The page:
You won't be surprised to read that Ottawa's transit woes has captured our attention — and motivated us to hit the share button — for the past four months.
1. 'Drunk' raccoons
As the kids went back to school and just before the city welcomed the LRT, residents in Stittsville spotted raccoons passed out due to eating fermented fruit.
An expert tip if you ever see a stumbling raccoon: "Don't try to give them coffee and get them sobered up, just let them go their course."
2. Ottawa's transit troubles
A new era in Ottawa transit began in September 2019 as the Confederation Line launched running east to west through the downtown core.
It did not take long for this new era of transit to show some cracks.
When OC Transpo removed buses from the downtown, demand for the LRT spiked and delays created havoc for many transit users due to technical issues.
3. Spring flooding hits Ottawa-Gatineau, again
Just two years after the worst flooding in a century, our region set another record for spring flooding.
Similar scenes were found across Ottawa and Gatineau as families escaped their waterfront homes to safety.
Even the Chaudière Bridge was closed due to high water levels along the Ottawa River.
4. Plane lands safely after bird strike
An Air Canada flight from Vancouver to Ottawa was pretty uneventful until its descent to the Ottawa airport.
The plane was hit a flock of birds, which caused an engine failure.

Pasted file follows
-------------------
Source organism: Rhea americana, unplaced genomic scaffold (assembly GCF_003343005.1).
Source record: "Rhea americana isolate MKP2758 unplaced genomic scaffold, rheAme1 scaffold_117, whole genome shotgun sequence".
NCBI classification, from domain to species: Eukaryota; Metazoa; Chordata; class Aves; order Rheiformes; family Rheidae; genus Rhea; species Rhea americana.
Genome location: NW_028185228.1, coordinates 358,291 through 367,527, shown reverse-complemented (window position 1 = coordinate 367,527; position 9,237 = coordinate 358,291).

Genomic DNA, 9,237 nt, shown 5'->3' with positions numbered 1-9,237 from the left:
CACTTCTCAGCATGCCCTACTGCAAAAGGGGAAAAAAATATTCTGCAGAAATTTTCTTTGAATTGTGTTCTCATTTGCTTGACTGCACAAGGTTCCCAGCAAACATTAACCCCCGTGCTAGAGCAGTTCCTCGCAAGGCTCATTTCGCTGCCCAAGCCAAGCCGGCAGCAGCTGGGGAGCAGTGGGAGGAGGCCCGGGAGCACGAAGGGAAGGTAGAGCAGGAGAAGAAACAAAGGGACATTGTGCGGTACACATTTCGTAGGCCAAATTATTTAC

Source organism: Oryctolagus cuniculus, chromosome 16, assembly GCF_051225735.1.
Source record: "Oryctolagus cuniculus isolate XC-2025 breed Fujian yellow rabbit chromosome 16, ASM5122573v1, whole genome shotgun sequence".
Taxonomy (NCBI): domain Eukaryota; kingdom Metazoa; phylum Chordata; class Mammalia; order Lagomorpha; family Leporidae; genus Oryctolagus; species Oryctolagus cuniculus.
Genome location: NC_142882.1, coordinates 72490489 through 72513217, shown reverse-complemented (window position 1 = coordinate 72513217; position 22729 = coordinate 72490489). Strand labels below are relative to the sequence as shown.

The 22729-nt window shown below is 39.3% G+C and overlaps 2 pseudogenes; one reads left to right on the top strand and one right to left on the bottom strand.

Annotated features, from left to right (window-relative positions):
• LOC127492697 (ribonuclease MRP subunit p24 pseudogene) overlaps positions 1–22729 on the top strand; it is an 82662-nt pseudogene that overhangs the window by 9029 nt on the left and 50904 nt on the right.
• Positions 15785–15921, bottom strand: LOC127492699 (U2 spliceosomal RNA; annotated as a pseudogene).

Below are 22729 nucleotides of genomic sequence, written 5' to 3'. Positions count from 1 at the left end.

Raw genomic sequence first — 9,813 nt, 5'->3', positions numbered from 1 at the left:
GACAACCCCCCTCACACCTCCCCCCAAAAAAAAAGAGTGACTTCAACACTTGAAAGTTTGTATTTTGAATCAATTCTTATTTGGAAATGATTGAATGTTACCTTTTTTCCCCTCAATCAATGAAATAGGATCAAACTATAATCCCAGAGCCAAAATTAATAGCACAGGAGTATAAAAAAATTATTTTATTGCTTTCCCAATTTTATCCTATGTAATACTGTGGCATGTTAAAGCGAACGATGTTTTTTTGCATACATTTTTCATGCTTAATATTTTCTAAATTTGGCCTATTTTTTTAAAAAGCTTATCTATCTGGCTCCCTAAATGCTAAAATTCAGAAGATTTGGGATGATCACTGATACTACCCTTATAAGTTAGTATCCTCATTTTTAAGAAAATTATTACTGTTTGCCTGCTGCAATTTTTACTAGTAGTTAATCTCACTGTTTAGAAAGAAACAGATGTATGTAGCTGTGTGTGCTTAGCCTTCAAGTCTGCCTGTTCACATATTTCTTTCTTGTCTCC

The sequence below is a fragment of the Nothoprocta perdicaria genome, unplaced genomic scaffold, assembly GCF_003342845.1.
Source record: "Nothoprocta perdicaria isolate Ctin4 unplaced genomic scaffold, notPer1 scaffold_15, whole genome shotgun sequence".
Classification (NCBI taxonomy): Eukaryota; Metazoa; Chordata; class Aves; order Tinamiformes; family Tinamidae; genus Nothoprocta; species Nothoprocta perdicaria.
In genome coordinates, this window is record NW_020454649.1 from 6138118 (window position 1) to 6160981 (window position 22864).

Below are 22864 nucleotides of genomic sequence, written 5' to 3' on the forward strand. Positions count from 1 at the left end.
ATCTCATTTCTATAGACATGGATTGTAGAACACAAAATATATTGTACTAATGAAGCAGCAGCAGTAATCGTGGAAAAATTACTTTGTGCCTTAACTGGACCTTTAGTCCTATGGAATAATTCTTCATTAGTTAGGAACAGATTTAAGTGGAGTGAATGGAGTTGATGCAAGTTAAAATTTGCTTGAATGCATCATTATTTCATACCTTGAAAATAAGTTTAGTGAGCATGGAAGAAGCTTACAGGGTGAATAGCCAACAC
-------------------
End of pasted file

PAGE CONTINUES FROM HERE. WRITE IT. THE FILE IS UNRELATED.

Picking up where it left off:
The pilot managed to land the plane safely and no passengers were injured. You can hear the pilot's mayday call where he says calmly:
"We hit a flock of birds. We have had an engine failure ... [the plane has] 178 souls on board."
6. The all-Canadian snow tow
In March 2019, two Good Samaritans were captured helping a transport truck that was stuck in the snow in central Ottawa.
Two truck drivers worked their way up a hill towing the logging truck on Booth Street.
The effort took two tries, but was a success in the end.
7. Tornado hits Orléans
While extreme flooding has become much more common in the spring over the past few years, tornadoes have also become more common during the summer and fall.
In June 2019, several people in Orléans rushed to safety as a tornado was tracked moving from Gatineau down the Ottawa River and into the east Ottawa suburb.
One person suffered minor injuries, but otherwise damage was limited to homes, vehicles and trees.